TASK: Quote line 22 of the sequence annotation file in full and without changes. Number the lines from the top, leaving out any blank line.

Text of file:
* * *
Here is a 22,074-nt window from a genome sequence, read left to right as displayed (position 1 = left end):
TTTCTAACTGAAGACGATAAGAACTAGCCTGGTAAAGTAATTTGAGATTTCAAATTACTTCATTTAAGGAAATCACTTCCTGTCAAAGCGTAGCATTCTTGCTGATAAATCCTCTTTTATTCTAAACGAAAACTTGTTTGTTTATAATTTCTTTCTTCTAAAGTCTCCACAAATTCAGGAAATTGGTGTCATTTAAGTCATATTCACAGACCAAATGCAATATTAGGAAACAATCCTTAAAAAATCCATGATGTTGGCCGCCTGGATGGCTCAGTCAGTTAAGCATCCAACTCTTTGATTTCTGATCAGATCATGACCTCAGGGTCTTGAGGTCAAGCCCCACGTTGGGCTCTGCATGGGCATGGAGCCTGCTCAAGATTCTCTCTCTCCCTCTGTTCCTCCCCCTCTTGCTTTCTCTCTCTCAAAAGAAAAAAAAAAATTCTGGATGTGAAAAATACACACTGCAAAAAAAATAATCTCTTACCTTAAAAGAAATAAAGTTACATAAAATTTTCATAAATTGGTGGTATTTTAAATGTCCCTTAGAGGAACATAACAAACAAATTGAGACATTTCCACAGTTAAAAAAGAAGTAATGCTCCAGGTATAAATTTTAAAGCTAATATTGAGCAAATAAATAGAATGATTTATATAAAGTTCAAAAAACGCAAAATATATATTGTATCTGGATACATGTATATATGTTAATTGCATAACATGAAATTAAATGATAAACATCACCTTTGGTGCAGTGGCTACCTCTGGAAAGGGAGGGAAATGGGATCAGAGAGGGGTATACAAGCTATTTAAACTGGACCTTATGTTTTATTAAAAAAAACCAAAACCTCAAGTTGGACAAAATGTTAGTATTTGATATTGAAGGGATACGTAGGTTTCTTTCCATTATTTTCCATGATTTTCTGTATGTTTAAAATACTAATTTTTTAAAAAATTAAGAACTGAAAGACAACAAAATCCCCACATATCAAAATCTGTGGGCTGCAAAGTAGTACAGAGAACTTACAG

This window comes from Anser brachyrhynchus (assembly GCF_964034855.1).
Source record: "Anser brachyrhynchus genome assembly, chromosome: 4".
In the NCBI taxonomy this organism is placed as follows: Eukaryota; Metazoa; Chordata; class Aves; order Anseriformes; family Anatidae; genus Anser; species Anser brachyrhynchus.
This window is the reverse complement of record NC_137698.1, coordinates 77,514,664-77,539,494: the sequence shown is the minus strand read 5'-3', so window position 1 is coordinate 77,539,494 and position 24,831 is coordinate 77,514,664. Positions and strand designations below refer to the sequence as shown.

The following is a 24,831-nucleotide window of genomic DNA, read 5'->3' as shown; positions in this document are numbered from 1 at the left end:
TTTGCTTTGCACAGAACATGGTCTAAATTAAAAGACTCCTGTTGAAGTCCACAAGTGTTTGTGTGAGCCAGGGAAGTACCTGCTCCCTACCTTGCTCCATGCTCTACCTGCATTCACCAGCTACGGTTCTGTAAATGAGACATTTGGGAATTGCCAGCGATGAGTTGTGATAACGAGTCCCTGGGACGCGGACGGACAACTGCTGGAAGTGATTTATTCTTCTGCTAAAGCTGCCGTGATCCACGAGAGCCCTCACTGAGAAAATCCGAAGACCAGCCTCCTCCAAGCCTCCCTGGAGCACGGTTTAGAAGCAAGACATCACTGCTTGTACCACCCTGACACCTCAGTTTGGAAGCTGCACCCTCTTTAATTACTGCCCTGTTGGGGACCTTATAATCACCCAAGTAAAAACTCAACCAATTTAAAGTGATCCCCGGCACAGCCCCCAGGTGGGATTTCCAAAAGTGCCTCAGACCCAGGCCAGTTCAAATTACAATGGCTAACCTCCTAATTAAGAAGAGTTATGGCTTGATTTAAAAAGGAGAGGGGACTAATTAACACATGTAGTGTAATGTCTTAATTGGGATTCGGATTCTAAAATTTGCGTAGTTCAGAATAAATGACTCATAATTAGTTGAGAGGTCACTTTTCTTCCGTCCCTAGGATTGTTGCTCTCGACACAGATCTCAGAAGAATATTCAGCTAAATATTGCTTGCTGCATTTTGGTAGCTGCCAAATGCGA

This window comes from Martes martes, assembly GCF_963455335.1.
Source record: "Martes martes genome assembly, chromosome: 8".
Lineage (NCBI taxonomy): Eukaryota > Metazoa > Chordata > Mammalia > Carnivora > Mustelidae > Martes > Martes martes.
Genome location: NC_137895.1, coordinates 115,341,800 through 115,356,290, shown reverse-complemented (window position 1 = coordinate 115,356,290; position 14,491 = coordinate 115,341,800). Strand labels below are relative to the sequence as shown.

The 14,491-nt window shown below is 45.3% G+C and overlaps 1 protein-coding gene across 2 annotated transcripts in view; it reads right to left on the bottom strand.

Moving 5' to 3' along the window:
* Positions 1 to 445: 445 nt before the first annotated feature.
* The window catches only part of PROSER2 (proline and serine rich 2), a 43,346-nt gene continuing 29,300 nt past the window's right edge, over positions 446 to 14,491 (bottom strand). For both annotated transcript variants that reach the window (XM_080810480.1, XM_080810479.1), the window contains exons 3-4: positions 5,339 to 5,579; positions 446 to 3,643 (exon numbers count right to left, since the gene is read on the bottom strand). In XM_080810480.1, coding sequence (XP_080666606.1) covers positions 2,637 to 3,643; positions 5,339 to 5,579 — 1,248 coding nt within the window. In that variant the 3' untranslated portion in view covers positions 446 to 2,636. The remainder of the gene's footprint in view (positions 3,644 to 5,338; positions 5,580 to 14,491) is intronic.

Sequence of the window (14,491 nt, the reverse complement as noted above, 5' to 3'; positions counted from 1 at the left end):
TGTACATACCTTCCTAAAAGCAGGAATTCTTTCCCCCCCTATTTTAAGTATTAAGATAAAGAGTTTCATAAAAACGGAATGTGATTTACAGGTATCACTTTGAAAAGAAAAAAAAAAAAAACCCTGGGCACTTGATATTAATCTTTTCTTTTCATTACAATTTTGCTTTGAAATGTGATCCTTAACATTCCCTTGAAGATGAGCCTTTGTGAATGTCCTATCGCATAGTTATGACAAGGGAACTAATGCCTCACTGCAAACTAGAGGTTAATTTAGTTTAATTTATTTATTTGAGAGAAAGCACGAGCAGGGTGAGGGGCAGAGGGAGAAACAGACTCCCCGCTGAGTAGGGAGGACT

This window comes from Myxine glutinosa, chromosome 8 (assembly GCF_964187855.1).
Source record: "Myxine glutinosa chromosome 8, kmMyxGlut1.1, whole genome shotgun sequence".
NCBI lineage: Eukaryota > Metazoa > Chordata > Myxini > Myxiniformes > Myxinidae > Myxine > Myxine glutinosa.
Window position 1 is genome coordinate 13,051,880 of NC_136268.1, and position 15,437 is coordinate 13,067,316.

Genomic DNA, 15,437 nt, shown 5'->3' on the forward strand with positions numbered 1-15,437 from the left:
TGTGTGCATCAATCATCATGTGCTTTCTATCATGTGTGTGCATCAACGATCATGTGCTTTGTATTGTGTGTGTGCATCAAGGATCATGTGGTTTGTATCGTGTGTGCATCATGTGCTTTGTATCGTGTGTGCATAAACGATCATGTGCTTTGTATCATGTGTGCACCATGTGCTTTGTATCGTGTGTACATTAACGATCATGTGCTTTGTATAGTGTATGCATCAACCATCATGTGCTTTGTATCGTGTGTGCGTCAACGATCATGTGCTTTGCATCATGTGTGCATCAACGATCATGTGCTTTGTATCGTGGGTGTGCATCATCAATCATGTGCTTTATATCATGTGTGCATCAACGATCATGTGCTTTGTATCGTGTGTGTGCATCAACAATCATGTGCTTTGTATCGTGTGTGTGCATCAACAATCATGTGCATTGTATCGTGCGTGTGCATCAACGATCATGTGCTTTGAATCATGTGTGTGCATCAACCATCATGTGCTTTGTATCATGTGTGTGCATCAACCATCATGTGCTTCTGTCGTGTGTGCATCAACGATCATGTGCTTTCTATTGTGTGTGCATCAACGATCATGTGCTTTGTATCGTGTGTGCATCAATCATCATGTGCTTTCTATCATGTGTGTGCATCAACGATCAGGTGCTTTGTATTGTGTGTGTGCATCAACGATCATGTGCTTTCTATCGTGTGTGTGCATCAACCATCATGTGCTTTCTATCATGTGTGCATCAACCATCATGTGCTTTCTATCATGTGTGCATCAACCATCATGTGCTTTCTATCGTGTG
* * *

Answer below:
Window position 1 is genome coordinate 13,051,880 of NC_136268.1, and position 15,437 is coordinate 13,067,316.